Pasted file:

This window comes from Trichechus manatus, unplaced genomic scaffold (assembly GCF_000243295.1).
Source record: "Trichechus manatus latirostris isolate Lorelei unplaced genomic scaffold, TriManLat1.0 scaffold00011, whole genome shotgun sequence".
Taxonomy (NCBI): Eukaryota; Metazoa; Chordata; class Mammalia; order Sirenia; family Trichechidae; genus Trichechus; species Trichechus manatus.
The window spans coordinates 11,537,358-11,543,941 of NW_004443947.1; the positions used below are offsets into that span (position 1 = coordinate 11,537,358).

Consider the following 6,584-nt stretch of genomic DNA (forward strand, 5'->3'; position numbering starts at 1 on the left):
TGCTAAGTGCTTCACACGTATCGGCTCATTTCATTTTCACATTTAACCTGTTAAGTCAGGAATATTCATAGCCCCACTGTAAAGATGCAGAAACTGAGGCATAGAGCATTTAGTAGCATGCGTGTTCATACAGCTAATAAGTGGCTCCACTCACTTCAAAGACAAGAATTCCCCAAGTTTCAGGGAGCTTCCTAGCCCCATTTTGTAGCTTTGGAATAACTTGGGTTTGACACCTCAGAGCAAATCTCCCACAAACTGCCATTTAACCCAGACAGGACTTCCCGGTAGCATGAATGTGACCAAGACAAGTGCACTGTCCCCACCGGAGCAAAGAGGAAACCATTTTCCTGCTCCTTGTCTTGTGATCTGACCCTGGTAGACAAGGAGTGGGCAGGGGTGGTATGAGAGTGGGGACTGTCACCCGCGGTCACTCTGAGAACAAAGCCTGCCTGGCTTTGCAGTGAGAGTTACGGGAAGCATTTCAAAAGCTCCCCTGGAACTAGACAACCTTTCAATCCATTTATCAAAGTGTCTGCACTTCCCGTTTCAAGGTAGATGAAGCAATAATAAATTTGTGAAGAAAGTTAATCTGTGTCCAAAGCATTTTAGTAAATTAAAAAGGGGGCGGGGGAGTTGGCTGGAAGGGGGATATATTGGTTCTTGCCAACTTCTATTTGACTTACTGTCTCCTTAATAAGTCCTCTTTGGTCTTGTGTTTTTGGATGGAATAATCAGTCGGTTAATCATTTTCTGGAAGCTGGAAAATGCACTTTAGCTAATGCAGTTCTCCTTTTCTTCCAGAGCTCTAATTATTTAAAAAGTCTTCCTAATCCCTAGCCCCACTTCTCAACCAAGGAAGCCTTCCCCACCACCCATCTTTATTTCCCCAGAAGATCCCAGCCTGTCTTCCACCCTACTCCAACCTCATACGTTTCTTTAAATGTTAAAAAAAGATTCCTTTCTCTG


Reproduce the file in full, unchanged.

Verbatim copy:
This window comes from Trichechus manatus, unplaced genomic scaffold (assembly GCF_000243295.1).
Source record: "Trichechus manatus latirostris isolate Lorelei unplaced genomic scaffold, TriManLat1.0 scaffold00011, whole genome shotgun sequence".
Taxonomy (NCBI): Eukaryota; Metazoa; Chordata; class Mammalia; order Sirenia; family Trichechidae; genus Trichechus; species Trichechus manatus.
The window spans coordinates 11,537,358-11,543,941 of NW_004443947.1; the positions used below are offsets into that span (position 1 = coordinate 11,537,358).

Consider the following 6,584-nt stretch of genomic DNA (forward strand, 5'->3'; position numbering starts at 1 on the left):
TGCTAAGTGCTTCACACGTATCGGCTCATTTCATTTTCACATTTAACCTGTTAAGTCAGGAATATTCATAGCCCCACTGTAAAGATGCAGAAACTGAGGCATAGAGCATTTAGTAGCATGCGTGTTCATACAGCTAATAAGTGGCTCCACTCACTTCAAAGACAAGAATTCCCCAAGTTTCAGGGAGCTTCCTAGCCCCATTTTGTAGCTTTGGAATAACTTGGGTTTGACACCTCAGAGCAAATCTCCCACAAACTGCCATTTAACCCAGACAGGACTTCCCGGTAGCATGAATGTGACCAAGACAAGTGCACTGTCCCCACCGGAGCAAAGAGGAAACCATTTTCCTGCTCCTTGTCTTGTGATCTGACCCTGGTAGACAAGGAGTGGGCAGGGGTGGTATGAGAGTGGGGACTGTCACCCGCGGTCACTCTGAGAACAAAGCCTGCCTGGCTTTGCAGTGAGAGTTACGGGAAGCATTTCAAAAGCTCCCCTGGAACTAGACAACCTTTCAATCCATTTATCAAAGTGTCTGCACTTCCCGTTTCAAGGTAGATGAAGCAATAATAAATTTGTGAAGAAAGTTAATCTGTGTCCAAAGCATTTTAGTAAATTAAAAAGGGGGCGGGGGAGTTGGCTGGAAGGGGGATATATTGGTTCTTGCCAACTTCTATTTGACTTACTGTCTCCTTAATAAGTCCTCTTTGGTCTTGTGTTTTTGGATGGAATAATCAGTCGGTTAATCATTTTCTGGAAGCTGGAAAATGCACTTTAGCTAATGCAGTTCTCCTTTTCTTCCAGAGCTCTAATTATTTAAAAAGTCTTCCTAATCCCTAGCCCCACTTCTCAACCAAGGAAGCCTTCCCCACCACCCATCTTTATTTCCCCAGAAGATCCCAGCCTGTCTTCCACCCTACTCCAACCTCATACGTTTCTTTAAATGTTAAAAAAAGATTCCTTTCTCTG